Eventually other illnesses took a toll, and my mother moved from independent living to assisted living and then to nursing care, giving up her home and most of her "things." She never complained. In fact, she said she was glad to let go of all the "things" and focus on what was most important, which was enjoying the moment and the gratitude she had for living. She could still get around and became good friends with all the staff, who loved her for her warm, loving and indomitable spirit. She often said that her body had failed her, but mentally she was still the same person she was at 40. My mother was never a doddering old fool. She was a powerful woman up until the day she died.
My aunt's health was more fragile because of her COPD. But she stayed engaged by reading, keeping up with politics and babysitting my dogs during the day while I worked. They became her project and it kept her young. When she was diagnosed with Alzheimer's, she accepted the news gracefully. I knew she had some fears, but she said life was too short to worry about the future. When it became too much, we moved her into an Alzheimer's facility where she was comfortable and treated like a queen. She died six years before my mother, but I ensured that she knew each moment that she was loved.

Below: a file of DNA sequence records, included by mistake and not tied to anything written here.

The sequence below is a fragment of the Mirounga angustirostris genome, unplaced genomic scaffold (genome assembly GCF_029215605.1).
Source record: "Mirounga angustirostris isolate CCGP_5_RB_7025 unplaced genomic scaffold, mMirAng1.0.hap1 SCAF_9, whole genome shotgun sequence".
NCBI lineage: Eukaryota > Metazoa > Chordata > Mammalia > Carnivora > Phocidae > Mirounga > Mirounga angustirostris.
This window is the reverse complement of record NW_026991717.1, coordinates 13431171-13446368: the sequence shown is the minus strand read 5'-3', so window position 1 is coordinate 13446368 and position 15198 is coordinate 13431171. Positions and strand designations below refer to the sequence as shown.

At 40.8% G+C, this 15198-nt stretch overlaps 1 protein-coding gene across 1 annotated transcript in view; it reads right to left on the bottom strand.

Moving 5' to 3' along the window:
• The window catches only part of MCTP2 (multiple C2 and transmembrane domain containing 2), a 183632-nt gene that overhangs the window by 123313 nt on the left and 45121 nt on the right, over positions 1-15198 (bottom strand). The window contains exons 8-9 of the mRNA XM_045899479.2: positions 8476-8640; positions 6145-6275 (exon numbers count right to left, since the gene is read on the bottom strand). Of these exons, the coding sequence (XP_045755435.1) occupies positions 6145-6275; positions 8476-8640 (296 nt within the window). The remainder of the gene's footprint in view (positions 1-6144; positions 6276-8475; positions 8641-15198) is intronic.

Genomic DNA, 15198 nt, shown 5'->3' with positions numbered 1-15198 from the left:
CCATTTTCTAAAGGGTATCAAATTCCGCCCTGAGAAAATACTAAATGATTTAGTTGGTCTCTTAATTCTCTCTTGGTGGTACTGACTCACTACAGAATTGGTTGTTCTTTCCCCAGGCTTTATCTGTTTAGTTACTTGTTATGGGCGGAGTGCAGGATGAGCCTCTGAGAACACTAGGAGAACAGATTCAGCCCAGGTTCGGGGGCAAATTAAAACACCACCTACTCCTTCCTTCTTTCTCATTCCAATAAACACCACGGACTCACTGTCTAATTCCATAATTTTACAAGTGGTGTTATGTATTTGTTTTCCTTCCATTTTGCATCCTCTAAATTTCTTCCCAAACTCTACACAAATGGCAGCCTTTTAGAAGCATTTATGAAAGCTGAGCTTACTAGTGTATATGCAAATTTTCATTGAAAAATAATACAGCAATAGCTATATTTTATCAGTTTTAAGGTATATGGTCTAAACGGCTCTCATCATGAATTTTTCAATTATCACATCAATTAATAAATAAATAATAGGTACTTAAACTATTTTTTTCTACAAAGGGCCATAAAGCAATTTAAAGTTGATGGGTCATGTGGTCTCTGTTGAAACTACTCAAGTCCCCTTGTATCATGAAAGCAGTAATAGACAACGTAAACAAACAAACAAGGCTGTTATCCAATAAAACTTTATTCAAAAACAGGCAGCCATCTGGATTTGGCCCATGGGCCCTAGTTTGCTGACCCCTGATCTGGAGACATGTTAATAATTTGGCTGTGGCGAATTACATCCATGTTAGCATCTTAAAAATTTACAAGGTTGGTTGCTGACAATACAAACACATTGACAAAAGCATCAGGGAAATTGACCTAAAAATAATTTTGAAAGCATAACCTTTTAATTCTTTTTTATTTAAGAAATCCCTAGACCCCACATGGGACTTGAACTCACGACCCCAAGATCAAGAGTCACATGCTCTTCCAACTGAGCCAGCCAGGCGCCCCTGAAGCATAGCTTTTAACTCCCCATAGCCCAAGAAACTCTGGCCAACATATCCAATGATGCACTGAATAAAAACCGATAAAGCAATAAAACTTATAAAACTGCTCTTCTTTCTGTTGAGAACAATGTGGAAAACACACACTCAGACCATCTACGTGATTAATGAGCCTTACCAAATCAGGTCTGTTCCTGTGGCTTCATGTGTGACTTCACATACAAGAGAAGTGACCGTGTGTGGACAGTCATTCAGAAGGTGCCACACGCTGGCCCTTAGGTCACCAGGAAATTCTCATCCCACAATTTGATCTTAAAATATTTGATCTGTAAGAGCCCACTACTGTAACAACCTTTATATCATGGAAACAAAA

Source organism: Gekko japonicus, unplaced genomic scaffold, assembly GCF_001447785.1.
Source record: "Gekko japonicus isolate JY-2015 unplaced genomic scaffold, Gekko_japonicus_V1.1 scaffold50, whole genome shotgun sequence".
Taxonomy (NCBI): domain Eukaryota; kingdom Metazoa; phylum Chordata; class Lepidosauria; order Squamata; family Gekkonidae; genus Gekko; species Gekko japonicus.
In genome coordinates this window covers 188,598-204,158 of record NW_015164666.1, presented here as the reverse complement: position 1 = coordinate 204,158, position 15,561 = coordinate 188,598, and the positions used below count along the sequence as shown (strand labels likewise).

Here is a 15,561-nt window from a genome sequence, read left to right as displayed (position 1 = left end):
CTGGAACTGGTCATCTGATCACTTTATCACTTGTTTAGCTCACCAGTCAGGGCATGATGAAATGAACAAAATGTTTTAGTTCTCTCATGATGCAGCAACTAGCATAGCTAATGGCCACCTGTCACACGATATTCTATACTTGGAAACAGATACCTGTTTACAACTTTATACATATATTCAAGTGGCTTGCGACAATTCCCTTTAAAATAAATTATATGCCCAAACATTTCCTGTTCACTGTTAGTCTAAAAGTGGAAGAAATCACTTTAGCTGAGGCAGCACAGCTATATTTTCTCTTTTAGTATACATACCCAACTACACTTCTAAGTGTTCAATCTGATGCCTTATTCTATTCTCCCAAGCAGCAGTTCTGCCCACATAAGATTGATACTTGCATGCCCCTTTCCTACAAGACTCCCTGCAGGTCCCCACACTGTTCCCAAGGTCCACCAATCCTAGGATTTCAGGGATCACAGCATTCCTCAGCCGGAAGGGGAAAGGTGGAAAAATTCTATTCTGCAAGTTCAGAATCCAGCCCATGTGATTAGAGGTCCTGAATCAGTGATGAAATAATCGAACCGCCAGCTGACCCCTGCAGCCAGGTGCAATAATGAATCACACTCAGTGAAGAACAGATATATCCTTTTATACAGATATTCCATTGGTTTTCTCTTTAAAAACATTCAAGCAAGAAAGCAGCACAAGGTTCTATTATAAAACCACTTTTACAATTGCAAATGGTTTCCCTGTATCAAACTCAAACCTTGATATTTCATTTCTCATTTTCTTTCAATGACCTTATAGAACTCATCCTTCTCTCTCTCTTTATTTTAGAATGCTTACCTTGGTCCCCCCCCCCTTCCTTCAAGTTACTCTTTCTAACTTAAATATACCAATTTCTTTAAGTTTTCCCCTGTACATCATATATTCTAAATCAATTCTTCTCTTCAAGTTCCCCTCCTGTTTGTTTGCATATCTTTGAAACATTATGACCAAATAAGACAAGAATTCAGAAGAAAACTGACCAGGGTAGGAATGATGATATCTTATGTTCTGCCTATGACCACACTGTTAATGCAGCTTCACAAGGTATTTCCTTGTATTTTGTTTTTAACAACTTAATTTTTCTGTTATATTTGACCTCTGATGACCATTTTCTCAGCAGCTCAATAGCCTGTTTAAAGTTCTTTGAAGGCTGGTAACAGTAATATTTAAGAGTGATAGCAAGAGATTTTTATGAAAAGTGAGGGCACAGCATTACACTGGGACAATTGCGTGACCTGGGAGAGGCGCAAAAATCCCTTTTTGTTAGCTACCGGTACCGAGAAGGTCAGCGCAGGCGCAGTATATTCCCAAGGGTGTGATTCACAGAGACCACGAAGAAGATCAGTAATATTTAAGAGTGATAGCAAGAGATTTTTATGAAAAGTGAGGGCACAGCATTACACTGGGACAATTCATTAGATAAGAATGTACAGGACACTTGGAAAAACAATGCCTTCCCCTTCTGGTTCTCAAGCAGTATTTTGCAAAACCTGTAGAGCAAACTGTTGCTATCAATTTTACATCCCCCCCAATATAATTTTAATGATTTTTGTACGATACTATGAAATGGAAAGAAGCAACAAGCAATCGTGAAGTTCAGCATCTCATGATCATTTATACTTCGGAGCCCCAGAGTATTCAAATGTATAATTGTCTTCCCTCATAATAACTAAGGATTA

I feel blessed that I could provide both of these fearless women with love, respect, and dignity, and that I could make sure they received the very best care possible. First of all, I educated myself in elder care law and services. I spent several hours with an attorney who specialized in elder care law, and he referred me to a social worker who educated me on different types of care, what to expect, what to look for, and what to stay on top of. I researched their illnesses, made it a point to stay in touch with their doctors, investigated hospice organizations and every aspect of their care. I also kept my mother and aunt in the loop and in charge of their own decisions, wanting them to remain as independent as possible. Trust was essential.
The greatest compliment my mother paid me was to tell me that she felt safe and secure with me taking care of her. It brought tears to my eyes, and I realized that all the time and effort I put into her well-being had been worth every minute. Someone else might have said it was a sacrifice or a burden.